Film Reviews

Moving History

If you love movies, consider this grim statistic provided by Librarian of Congress James H. Billington: more than half of all the movies produced in the United States before 1951 have deteriorated and are lost forever.

But wait, there's even worse news: for those films made during the first years of commercial film production --1910-20 -- the loss rate exceeds 80 percent.

If you find that hard to believe, just talk to the folks who book movies for the Rice University Media Center or the Museum of Fine Arts. Their tales of woe and frustration while programming film retrospectives are enough to make a film buff weep.

All of which goes a long way toward justifying the National Film Preservation Board, the cornerstone of a federally funded program designed to increase public awareness of the need for film preservation. The board in turn established the National Film Registry, a program to preserve a representative cross section of American cinema. Each year since, Billington has selected 25 films for NFR inclusion. His selections are not necessarily the best American films ever made, Billington notes, nor the most famous. But they are films that continue to have enduring cultural, historical or aesthetic significance.

Not surprisingly, some of Billington's choices -- made in consultation with a slew of industry and critical advisors -- have met with less than universal approval. When Birth of a Nation was chosen in spite of its offensive depiction of Southern blacks during the post-Civil War period, more than a few critics and historians were outraged. And last month, shortly after the announcement of the most recent NFR selections, Newsweek film critic David Ansen complained that "there are many different agendas going on [with this list]. Some of these are archival -- preserving early films -- and some, obviously, are culturally PC."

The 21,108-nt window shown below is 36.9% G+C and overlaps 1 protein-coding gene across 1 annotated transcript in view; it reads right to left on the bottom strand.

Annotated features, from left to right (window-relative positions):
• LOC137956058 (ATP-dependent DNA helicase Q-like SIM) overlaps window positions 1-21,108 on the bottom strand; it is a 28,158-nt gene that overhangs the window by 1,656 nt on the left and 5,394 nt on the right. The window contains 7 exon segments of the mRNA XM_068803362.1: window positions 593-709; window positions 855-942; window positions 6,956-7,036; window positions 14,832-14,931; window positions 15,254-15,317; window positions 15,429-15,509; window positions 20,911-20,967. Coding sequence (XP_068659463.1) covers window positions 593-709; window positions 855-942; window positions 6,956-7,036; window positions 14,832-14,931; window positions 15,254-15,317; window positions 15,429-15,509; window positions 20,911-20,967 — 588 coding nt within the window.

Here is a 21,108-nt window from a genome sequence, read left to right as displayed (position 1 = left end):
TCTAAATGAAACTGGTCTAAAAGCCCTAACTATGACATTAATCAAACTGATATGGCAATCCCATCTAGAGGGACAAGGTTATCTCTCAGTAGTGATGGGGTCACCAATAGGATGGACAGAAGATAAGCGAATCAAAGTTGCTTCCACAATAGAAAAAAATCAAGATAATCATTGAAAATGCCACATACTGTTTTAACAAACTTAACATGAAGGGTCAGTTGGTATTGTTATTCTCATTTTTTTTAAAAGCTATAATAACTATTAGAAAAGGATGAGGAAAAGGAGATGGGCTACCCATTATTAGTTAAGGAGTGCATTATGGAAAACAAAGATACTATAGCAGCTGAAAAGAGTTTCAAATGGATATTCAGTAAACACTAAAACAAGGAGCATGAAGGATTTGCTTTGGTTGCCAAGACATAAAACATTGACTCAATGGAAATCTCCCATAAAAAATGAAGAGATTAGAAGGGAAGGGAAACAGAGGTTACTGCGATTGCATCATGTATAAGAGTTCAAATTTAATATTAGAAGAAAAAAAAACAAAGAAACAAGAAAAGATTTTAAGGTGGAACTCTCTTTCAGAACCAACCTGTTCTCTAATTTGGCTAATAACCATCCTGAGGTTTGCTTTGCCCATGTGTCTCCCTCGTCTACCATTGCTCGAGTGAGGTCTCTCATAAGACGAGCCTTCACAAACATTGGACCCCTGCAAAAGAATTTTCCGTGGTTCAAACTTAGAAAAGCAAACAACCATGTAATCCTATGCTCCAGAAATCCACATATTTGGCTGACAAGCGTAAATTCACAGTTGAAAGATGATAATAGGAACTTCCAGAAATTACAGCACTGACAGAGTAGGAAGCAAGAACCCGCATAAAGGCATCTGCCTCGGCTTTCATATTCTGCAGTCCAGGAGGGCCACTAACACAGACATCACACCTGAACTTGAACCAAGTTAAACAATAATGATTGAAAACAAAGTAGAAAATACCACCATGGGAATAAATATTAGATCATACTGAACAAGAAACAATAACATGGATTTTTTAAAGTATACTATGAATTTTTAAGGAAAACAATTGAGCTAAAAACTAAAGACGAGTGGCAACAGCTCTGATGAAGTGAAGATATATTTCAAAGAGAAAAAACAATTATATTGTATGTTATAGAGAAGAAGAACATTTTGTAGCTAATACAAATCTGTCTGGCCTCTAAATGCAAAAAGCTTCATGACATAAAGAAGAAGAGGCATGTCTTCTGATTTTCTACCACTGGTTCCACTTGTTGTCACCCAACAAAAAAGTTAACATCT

Well, maybe. Still, there can be few complaints about the significance of the NFR titles that have been chosen for a national tour now in progress. The traveling exhibition comes to Houston for a four-day marathon January 11 through 14 at the Museum of Fine Arts. Three offerings, chosen more or less at random, should give you some idea of the program's variety and scope: Sunrise, F.W. Murnau's exquisitely beautiful 1927 drama about a rural crime of passion; 2001: A Space Odyssey, Stanley Kubrick's visionary science fiction masterwork; and Raging Bull, Martin Scorsese's lyrically brutal drama based on the life of boxer Jake LaMotta.

The inclusion of a Scorsese film seems altogether appropriate, given the director's status as one of the more outspoken activists in the campaign for film preservation. His interest in the cause dates back to a night in the mid-1970s when he attended a Los Angeles County Museum of Art retrospective honoring 20th Century Fox.

"There was a double bill of Niagara and The Seven Year Itch," Scorsese recalled in a 1993 interview. "And Niagara was in beautiful Technicolor -- it was gorgeous. But then they showed Seven Year Itch."